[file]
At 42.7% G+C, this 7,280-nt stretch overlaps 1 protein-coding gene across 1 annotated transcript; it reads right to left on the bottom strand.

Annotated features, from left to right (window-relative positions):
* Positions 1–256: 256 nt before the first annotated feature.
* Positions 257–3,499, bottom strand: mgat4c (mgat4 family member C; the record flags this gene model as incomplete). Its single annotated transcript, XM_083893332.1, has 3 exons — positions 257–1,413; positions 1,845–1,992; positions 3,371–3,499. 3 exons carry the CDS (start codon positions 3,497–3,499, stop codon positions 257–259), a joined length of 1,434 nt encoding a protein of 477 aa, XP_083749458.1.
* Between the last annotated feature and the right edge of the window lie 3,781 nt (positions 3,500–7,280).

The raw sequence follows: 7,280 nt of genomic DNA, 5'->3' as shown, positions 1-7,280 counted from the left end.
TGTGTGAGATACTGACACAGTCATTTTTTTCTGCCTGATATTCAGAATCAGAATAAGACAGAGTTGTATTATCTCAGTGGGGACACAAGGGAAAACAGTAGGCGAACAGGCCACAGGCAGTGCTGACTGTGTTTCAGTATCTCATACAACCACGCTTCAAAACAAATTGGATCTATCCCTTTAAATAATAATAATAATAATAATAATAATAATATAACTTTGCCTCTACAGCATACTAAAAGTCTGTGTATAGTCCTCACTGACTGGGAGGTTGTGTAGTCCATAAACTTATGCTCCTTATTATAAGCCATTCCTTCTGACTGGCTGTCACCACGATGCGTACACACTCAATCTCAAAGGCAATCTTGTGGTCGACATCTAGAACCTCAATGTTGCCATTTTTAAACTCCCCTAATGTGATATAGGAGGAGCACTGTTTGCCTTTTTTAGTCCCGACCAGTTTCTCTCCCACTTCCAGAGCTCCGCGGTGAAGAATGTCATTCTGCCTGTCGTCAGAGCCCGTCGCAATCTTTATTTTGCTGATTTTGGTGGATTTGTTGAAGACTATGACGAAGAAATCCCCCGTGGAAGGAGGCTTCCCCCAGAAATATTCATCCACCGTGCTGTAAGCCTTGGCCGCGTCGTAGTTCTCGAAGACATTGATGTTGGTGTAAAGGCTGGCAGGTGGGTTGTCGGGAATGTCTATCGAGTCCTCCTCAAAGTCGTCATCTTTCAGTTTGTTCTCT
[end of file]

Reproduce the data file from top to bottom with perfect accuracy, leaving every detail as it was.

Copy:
At 42.7% G+C, this 7,280-nt stretch overlaps 1 protein-coding gene across 1 annotated transcript; it reads right to left on the bottom strand.

Annotated features, from left to right (window-relative positions):
* Positions 1–256: 256 nt before the first annotated feature.
* Positions 257–3,499, bottom strand: mgat4c (mgat4 family member C; the record flags this gene model as incomplete). Its single annotated transcript, XM_083893332.1, has 3 exons — positions 257–1,413; positions 1,845–1,992; positions 3,371–3,499. 3 exons carry the CDS (start codon positions 3,497–3,499, stop codon positions 257–259), a joined length of 1,434 nt encoding a protein of 477 aa, XP_083749458.1.
* Between the last annotated feature and the right edge of the window lie 3,781 nt (positions 3,500–7,280).

The raw sequence follows: 7,280 nt of genomic DNA, 5'->3' as shown, positions 1-7,280 counted from the left end.
TGTGTGAGATACTGACACAGTCATTTTTTTCTGCCTGATATTCAGAATCAGAATAAGACAGAGTTGTATTATCTCAGTGGGGACACAAGGGAAAACAGTAGGCGAACAGGCCACAGGCAGTGCTGACTGTGTTTCAGTATCTCATACAACCACGCTTCAAAACAAATTGGATCTATCCCTTTAAATAATAATAATAATAATAATAATAATAATATAACTTTGCCTCTACAGCATACTAAAAGTCTGTGTATAGTCCTCACTGACTGGGAGGTTGTGTAGTCCATAAACTTATGCTCCTTATTATAAGCCATTCCTTCTGACTGGCTGTCACCACGATGCGTACACACTCAATCTCAAAGGCAATCTTGTGGTCGACATCTAGAACCTCAATGTTGCCATTTTTAAACTCCCCTAATGTGATATAGGAGGAGCACTGTTTGCCTTTTTTAGTCCCGACCAGTTTCTCTCCCACTTCCAGAGCTCCGCGGTGAAGAATGTCATTCTGCCTGTCGTCAGAGCCCGTCGCAATCTTTATTTTGCTGATTTTGGTGGATTTGTTGAAGACTATGACGAAGAAATCCCCCGTGGAAGGAGGCTTCCCCCAGAAATATTCATCCACCGTGCTGTAAGCCTTGGCCGCGTCGTAGTTCTCGAAGACATTGATGTTGGTGTAAAGGCTGGCAGGTGGGTTGTCGGGAATGTCTATCGAGTCCTCCTCAAAGTCGTCATCTTTCAGTTTGTTCTCT